Industry Sector in Poland – Deficit of Executive Talent
From our extensive experience with executive recruitment both in various geographical as well as in functional areas we have encountered the issue of lack of leadership talent in Central and Eastern European region. Real estate in Romania is booming and the demand for top performers in this sector has been growing exponentially. Russia is experiencing growing demand for HR directors and executives in investment banking. FMCG, Retail and Financial sectors in Poland already developed and trained highly qualified executives in the past fifteen years, however the Industry Sector seems to be a more problematic one. It is lagging behind and is in a desperate need of executives that can combine and successfully apply management, technical skills and knowledge of market economy.
Industry used to be dominated by large state enterprises, which were heavily relying on government support. In centrally planned economy there was no need for marketing and sales skills and knowledge, to become a manager one needed technical education and gradual promotion depending on years of experience, or be well connected within the industry. However in the early 1990s the emergence of market economy and the opening of the Polish market to imports and inflow of foreign capital did not give sufficient time for the education and adaptation of the local industry leaders to the dramatically changed conditions and environment. This has put the domestic industrial base, including human resource development and improvements in management practices, in great difficulty.
Even at present many industrial enterprises have pre-1990s management structures that are politically influenced, which is not attractive to young well-educated professionals and not conducive to the development of efficient management teams. These enterprises have to adapt to a constantly changing environment, and now that Poland is a member of EU since 2004, they also need continual adjustment to EU procedures. Changes are connected with scientific progress, dynamically developing economy, applying new technical and organizational solutions, changing of industrial infrastructure, higher requirements for quality of products and raw materials, and for environmental protection. Application of obsolete methods for solving current problems will bring enterprises to failure.
Another issue is education and development of management capital for industrial sector. One of the main factors affecting the demand for educational services is the labour market, which also goes along with the public opinion on the prestige and the future value of a certain profession. Colleges and universities eagerly offer professions such as Management, Banking and Finance, Economics, Marketing and the likes while industrial professions are less attractive mainly due to the lack of guarantee of getting a well-paid job after the graduation.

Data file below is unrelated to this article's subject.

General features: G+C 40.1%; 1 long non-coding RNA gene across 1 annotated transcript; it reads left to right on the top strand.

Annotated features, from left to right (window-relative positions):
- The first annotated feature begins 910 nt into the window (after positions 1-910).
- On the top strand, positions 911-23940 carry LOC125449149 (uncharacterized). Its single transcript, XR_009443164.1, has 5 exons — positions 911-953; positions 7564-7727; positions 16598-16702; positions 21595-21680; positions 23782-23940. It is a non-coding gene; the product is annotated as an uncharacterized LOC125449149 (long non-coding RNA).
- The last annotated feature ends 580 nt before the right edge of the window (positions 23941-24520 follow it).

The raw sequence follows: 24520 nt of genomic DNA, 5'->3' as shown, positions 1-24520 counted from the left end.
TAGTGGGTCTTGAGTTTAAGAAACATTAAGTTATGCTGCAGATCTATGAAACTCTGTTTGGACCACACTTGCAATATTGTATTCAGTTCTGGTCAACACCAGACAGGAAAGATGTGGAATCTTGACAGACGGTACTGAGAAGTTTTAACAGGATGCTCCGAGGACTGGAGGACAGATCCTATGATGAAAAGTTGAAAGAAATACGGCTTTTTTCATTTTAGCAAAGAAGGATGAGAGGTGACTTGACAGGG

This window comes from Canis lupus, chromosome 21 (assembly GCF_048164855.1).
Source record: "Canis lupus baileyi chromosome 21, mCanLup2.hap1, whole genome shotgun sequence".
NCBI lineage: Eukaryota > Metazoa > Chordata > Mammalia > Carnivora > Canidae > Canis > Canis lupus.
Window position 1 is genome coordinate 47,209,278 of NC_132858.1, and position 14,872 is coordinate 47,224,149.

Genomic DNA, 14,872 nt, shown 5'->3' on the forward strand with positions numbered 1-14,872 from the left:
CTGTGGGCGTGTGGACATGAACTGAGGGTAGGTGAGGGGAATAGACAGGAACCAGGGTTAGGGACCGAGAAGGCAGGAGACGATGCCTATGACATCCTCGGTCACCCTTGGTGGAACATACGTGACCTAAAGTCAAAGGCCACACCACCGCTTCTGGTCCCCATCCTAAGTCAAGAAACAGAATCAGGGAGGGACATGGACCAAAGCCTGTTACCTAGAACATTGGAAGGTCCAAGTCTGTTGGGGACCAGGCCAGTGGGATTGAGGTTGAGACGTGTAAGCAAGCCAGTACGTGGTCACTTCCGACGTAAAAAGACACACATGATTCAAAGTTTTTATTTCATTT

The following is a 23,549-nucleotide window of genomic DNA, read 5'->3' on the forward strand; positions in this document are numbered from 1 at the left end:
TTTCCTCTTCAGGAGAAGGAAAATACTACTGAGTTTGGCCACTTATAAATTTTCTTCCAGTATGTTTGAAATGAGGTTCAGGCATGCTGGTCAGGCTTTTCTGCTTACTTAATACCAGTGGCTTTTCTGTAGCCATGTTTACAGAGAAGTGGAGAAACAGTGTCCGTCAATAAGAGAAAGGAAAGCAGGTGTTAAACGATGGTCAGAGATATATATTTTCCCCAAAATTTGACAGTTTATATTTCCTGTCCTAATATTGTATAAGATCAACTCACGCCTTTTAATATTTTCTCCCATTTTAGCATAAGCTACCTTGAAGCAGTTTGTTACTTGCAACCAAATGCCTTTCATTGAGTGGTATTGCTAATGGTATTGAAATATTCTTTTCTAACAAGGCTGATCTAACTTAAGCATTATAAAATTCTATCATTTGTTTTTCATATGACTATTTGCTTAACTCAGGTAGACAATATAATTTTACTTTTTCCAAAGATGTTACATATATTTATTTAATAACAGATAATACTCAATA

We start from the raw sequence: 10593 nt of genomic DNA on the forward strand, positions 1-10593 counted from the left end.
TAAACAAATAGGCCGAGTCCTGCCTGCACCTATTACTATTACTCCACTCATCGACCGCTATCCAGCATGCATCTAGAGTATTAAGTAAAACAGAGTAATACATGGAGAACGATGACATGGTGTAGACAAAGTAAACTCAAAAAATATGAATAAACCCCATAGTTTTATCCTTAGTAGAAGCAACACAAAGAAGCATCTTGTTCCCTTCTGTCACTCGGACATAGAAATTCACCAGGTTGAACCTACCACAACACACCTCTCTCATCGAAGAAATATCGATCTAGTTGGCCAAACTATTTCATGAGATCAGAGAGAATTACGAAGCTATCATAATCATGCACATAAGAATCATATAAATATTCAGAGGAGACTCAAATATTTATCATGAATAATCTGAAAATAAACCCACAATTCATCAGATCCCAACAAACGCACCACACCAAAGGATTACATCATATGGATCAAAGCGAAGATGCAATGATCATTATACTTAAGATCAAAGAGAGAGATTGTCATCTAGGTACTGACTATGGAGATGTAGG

It would be logical to encourage managers in the industrial sector to take on executive business courses, as well as include business courses for those who follow technical and engineering degrees at the universities. Business education should become a base for the development of positive trend in economical and social development of a country (not mentioning sound and consistent reforms). Lack of government initiative and support for the development of the industrial sector also hinders the attraction of the highly qualified managers, furthermore it drives them away to different sectors of economy or even other countries where they can better realise their potential.
So the situation on the market is that there already is a solid well-developed base of specialists in finance, banking, marketing and sales, who could also potentially run industrial enterprises. However they lack the necessary specialised knowledge and connections, as the older professionals in the industry sector. At the same time, many of these guys from older managerial generation are also leaving the industry sector and becoming entrepreneurs due to their connections and access to financial resources and because they do not see profit and interest in developing of the bulky industrial companies.
In conclusion, dramatic shift from centrally planned to decentralised market economy in Poland, as well as in many CEE countries, shows that one of the main reasons for the mistakes and failures is in the lack of qualified executives, who not only have specialised knowledge in a certain industrial area, but also able and willing to assimilate the ideas of the market economy. The most ideal situation for an industrial enterprise is to have a person with main degree in engineering and an additional degree in economics as its leader.
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